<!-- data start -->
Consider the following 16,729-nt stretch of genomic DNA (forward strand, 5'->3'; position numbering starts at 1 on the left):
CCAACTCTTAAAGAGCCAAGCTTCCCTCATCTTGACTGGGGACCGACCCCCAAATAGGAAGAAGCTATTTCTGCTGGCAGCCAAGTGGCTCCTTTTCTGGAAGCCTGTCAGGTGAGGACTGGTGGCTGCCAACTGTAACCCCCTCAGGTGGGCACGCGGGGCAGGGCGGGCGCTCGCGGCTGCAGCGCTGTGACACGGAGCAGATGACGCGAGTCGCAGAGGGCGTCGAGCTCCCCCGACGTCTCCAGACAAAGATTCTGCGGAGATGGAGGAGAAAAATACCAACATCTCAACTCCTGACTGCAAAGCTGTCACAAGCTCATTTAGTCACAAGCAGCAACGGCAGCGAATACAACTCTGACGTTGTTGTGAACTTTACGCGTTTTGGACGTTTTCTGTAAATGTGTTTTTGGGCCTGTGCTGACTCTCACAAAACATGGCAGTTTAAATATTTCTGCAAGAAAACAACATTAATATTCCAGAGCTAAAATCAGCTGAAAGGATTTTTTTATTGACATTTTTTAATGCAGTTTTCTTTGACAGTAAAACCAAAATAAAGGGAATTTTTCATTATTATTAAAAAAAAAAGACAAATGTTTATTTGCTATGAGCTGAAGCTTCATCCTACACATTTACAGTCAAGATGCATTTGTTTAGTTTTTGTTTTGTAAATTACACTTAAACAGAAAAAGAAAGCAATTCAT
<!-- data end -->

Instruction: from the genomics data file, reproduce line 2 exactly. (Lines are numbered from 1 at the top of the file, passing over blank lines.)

CCAACTCTTAAAGAGCCAAGCTTCCCTCATCTTGACTGGGGACCGACCCCCAAATAGGAAGAAGCTATTTCTGCTGGCAGCCAAGTGGCTCCTTTTCTGGAAGCCTGTCAGGTGAGGACTGGTGGCTGCCAACTGTAACCCCCTCAGGTGGGCACGCGGGGCAGGGCGGGCGCTCGCGGCTGCAGCGCTGTGACACGGAGCAGATGACGCGAGTCGCAGAGGGCGTCGAGCTCCCCCGACGTCTCCAGACAAAGATTCTGCGGAGATGGAGGAGAAAAATACCAACATCTCAACTCCTGACTGCAAAGCTGTCACAAGCTCATTTAGTCACAAGCAGCAACGGCAGCGAATACAACTCTGACGTTGTTGTGAACTTTACGCGTTTTGGACGTTTTCTGTAAATGTGTTTTTGGGCCTGTGCTGACTCTCACAAAACATGGCAGTTTAAATATTTCTGCAAGAAAACAACATTAATATTCCAGAGCTAAAATCAGCTGAAAGGATTTTTTTATTGACATTTTTTAATGCAGTTTTCTTTGACAGTAAAACCAAAATAAAGGGAATTTTTCATTATTATTAAAAAAAAAAGACAAATGTTTATTTGCTATGAGCTGAAGCTTCATCCTACACATTTACAGTCAAGATGCATTTGTTTAGTTTTTGTTTTGTAAATTACACTTAAACAGAAAAAGAAAGCAATTCAT